In the Pale Moonlight is a MUST. Probably one of the best DS9 episodes with the Romulan treachery, also brings up great questions about what's right and wrong in war.
Tears of the Prophets? to introduce Jadzia's death
Image in the Sand--introduction of Ezri ("I went on the operating table one person, and woke up another person--or should I say, EIGHT different people?")
Treachery, Faith, and the Great River--as an Economics major, I love the lessons presented here. And Nog is a great character, too. "The river flows from have to want and back again."
Inter Arma Enim Silent Leges--"in the time of war, the law is silent." Good spy episode, great questions raised by Julian.
When it Rains
The Dogs of War
posted by Dukat at 12:43 PM on June 14, 2009 [4 favorites]

This is a pretty solid list of essential DS9 episodes, I think, although I don't altogether agree with the order (what else is new?). I'd add "Inter Arma Enim Silent Leges" to the list.
posted by thomas j wise at 12:45 PM on June 14, 2009

"The Doomsday Machine." Kirk doing what he always does, turning death into a fighting chance to live.
posted by Kirklander at 1:06 PM on June 14, 2009

For me, the episode that best exemplifies the Star Trek ethos is "Explorers" from DS9. In it, Cisco and his son build an ancient Bajoran craft powered by solar sails. It's a science fiction take on Thor Heyerdahl's Kon Tiki expedition. And features some truly beautiful (for the time) CGI effects. There are no phasers and no hostile aliens (though there are some interesting political undertones), just a father and son sailing through the stars.

I cite this as one of the best moments in science fiction as a whole, let alone the Star Trek canon.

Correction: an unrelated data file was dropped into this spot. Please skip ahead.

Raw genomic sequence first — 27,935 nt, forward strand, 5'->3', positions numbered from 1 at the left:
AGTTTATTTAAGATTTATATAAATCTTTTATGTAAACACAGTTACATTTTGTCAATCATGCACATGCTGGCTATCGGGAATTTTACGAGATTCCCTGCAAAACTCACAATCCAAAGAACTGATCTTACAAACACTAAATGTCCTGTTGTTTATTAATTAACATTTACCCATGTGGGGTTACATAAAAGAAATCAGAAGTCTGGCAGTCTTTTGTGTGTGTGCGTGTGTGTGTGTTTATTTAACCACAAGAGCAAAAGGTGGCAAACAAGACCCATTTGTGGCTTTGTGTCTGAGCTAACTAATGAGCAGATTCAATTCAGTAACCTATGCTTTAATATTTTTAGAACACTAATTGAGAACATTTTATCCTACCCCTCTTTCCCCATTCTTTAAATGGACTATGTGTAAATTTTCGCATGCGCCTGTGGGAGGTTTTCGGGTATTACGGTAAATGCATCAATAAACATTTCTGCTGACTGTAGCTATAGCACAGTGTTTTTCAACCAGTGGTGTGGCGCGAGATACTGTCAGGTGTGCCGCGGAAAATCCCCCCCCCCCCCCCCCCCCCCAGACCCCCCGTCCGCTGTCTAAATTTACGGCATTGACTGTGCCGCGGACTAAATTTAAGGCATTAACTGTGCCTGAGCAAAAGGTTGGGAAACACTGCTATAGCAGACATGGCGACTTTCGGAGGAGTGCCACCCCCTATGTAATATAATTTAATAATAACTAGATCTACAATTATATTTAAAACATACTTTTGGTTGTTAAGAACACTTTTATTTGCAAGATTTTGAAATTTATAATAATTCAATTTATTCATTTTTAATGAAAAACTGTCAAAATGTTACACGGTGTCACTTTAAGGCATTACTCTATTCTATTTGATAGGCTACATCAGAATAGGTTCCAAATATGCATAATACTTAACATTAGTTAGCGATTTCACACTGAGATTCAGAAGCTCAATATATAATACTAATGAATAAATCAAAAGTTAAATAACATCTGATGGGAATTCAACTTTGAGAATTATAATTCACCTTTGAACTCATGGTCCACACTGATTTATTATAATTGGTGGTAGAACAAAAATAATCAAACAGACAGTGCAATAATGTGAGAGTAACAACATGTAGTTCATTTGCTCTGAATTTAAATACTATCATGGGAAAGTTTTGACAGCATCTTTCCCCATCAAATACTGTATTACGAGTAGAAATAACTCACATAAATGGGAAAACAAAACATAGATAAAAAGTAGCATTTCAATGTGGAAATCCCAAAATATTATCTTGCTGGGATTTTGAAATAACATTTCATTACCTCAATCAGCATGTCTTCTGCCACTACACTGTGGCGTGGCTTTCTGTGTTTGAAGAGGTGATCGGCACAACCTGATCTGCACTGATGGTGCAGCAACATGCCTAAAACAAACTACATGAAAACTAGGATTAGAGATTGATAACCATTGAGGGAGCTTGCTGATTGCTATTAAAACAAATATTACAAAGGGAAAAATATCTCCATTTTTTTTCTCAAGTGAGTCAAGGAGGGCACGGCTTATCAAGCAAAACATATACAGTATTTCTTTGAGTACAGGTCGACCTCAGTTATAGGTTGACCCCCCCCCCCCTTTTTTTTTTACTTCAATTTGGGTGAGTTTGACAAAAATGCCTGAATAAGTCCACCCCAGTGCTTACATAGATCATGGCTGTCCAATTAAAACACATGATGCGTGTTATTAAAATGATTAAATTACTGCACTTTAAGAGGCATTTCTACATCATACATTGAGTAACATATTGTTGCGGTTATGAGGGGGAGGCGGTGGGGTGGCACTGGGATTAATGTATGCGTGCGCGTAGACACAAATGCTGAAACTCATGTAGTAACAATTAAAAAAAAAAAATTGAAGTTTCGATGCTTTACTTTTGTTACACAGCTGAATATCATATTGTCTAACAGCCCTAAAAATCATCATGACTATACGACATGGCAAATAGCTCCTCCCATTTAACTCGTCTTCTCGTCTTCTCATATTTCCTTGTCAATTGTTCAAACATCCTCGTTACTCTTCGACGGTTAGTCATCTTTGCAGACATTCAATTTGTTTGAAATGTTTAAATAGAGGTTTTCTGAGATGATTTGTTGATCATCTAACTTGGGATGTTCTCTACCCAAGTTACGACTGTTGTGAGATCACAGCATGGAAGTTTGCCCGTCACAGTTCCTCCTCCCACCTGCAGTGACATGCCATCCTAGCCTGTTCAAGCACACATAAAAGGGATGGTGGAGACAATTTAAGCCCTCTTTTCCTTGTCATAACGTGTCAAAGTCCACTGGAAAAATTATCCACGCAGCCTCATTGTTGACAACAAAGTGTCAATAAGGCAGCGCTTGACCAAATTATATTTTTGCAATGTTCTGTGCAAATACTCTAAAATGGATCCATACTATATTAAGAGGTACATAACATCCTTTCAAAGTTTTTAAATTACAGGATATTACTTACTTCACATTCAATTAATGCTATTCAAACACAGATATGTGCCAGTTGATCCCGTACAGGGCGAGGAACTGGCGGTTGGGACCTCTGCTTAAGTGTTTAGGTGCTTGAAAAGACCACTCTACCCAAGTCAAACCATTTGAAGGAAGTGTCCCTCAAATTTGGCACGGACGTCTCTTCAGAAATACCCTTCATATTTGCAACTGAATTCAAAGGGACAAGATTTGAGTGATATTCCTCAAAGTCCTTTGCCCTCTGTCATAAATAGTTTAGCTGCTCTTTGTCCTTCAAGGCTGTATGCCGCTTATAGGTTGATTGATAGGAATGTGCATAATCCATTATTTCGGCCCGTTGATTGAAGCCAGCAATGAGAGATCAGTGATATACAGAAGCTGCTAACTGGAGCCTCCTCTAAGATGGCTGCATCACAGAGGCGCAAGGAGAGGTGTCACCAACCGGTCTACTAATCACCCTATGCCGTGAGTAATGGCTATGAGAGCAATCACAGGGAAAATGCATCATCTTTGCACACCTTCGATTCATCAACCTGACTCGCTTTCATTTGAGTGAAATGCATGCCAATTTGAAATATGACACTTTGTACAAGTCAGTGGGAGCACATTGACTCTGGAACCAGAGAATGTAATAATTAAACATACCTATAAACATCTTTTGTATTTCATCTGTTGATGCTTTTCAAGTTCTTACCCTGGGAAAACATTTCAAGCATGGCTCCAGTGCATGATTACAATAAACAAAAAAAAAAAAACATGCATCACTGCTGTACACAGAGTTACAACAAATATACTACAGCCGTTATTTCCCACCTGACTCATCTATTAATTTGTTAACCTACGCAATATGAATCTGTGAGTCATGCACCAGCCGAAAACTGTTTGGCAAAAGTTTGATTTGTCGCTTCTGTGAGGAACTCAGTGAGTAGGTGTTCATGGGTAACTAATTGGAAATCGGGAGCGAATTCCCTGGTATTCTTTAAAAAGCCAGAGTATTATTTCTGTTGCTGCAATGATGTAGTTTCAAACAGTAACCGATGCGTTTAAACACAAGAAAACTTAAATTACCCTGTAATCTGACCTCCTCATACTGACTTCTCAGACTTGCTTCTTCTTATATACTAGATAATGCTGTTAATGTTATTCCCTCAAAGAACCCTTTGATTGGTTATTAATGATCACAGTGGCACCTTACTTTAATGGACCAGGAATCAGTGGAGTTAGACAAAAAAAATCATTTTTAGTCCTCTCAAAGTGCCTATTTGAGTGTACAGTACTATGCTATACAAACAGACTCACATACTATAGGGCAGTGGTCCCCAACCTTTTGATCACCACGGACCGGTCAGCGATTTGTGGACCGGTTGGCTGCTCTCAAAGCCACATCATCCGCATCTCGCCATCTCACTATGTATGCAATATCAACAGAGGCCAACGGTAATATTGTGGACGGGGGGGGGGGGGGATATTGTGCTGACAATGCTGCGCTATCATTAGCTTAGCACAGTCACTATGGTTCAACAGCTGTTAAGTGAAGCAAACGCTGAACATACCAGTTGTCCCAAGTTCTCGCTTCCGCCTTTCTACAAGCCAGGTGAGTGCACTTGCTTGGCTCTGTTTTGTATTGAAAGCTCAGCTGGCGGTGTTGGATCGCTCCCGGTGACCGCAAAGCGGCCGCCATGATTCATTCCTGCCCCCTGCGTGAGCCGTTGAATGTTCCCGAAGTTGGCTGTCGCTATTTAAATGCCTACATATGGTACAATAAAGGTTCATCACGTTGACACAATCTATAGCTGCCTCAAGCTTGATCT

A close second (on consideration, I'd consider it an equal) has to be "Darmok" from TNG. It's a moving exploration of language and - more importantly - of storytelling. It ties together our entire mythology; from The Epic of Gilgamesh to Star Trek itself.
posted by aladfar at 1:08 PM on June 14, 2009

TOS - Balance of Terror, Mirror Mirror,
TNG - The Pegasus, Darmok, Preemptive Strike, Time's Arrow, I Borg, Chain of Command
DS9 - The entire series.
Voyager - Don't, but if you must Distant Origin, Bride of Chaotica.
Enterprise - The Andorian Incident, Carbon Creek, In a Mirror Darkly

I have to say that it's difficult to cherry pick episodes as they build on each other, particularly DS9.
posted by juiceCake at 1:36 PM on June 14, 2009

I'm far from a fan or even regular watcher, but a few TNG episodes from back in the day have stuck with me:

The one where that girl did something bad (doing flying stunts that got a classmate killed perhaps?) and then volunteered for what was basically a suicide mission.

The one where they found Data's head in an old cave, there was some sort of time travel thing happening.

The one where the whole ship became obsessed with that game and something bad almost happened.
posted by davey_darling at 3:20 PM on June 14, 2009

Is Deep Space 9 really that revered among fans? I watched the first 8 or 9 episodes back when it originally aired, and just lost interest...
posted by newfers at 3:21 PM on June 14, 2009

The one where they found Data's head in an old cave, there was some sort of time travel thing happening.

"Time's Arrow", a 2-parter.

The one where the whole ship became obsessed with that game and something bad almost happened.

"The Game." Strictly filler, and a bit of a cliched storyline, but I always thought it was kinda fun. And it has Ashley Judd.